Tennessee at 47th

Someone once said that you can have good roads or good schools but not both.  We have good roads in Tennessee.  I know money isn't everything, but eventually you need to invest in education to see anything more than token results. Tennessee does do a better job of producing graduates than the other lower-funded states.  From Delen Goldberg, writing in The Las Vegas Sun.

If a state spends more on schools, will students perform better?

That’s the question being debated in Nevada and nationwide as states grapple with shrinking budgets and parents and leaders debate how best to educate children.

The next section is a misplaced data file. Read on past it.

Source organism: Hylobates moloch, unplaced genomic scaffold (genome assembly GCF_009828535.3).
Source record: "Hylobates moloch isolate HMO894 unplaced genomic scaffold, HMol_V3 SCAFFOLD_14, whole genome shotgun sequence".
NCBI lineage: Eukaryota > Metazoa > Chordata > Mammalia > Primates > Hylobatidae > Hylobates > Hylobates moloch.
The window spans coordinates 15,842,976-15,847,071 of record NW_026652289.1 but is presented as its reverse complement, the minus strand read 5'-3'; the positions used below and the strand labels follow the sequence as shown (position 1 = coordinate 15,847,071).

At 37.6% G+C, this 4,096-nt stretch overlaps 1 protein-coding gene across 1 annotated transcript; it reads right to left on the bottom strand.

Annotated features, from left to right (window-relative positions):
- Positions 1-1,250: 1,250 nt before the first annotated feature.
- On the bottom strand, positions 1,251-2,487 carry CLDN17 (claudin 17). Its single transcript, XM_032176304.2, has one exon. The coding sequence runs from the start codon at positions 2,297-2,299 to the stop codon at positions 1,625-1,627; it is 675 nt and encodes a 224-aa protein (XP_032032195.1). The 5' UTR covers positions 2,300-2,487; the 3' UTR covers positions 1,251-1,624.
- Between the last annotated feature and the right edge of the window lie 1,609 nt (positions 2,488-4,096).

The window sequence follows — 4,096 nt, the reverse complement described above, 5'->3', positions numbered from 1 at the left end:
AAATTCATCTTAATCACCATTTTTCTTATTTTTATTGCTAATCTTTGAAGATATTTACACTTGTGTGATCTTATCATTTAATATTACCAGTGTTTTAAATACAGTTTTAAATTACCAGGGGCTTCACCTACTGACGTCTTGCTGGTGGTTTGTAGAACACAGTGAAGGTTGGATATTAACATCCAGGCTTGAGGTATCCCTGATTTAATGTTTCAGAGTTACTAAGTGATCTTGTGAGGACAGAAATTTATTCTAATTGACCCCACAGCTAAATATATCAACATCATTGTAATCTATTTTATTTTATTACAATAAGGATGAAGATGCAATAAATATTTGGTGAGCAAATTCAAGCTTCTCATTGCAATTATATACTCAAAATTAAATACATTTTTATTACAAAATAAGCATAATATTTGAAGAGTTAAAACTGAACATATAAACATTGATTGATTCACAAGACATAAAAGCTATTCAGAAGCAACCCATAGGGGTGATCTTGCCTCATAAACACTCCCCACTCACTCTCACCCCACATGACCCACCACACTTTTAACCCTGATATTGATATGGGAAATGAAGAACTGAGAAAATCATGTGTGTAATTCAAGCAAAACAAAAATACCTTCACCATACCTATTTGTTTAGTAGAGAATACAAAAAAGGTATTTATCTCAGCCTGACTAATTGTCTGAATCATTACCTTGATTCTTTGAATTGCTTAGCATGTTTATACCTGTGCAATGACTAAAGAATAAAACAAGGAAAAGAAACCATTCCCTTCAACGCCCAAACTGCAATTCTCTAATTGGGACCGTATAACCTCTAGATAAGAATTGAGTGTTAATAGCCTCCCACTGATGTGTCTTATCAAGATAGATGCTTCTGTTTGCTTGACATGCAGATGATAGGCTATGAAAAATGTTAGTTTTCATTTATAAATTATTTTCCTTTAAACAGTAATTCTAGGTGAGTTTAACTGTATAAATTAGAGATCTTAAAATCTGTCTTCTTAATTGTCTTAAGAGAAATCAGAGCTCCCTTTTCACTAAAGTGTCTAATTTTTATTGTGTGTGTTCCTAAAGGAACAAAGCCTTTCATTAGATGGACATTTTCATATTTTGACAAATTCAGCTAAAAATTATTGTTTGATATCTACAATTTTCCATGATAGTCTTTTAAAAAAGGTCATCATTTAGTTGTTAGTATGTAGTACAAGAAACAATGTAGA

The short answer is: not necessarily. A recent analysis by the U.S. Census Bureau, coupled with graduation statistics compiled by Education Week, shows the amount of money a state spends on a student doesn’t necessarily correlate with how well that student performs. In other words, many generous states have woefully low graduation rates, while some stingier states graduate students en mass.

On average, states spent $10,499 per pupil during the 2008-09 school year, the most recent year for which figures were available. Leading the country was New York, which spent almost double that per student. Utah rounded up the bottom, shelling out just more than half that.

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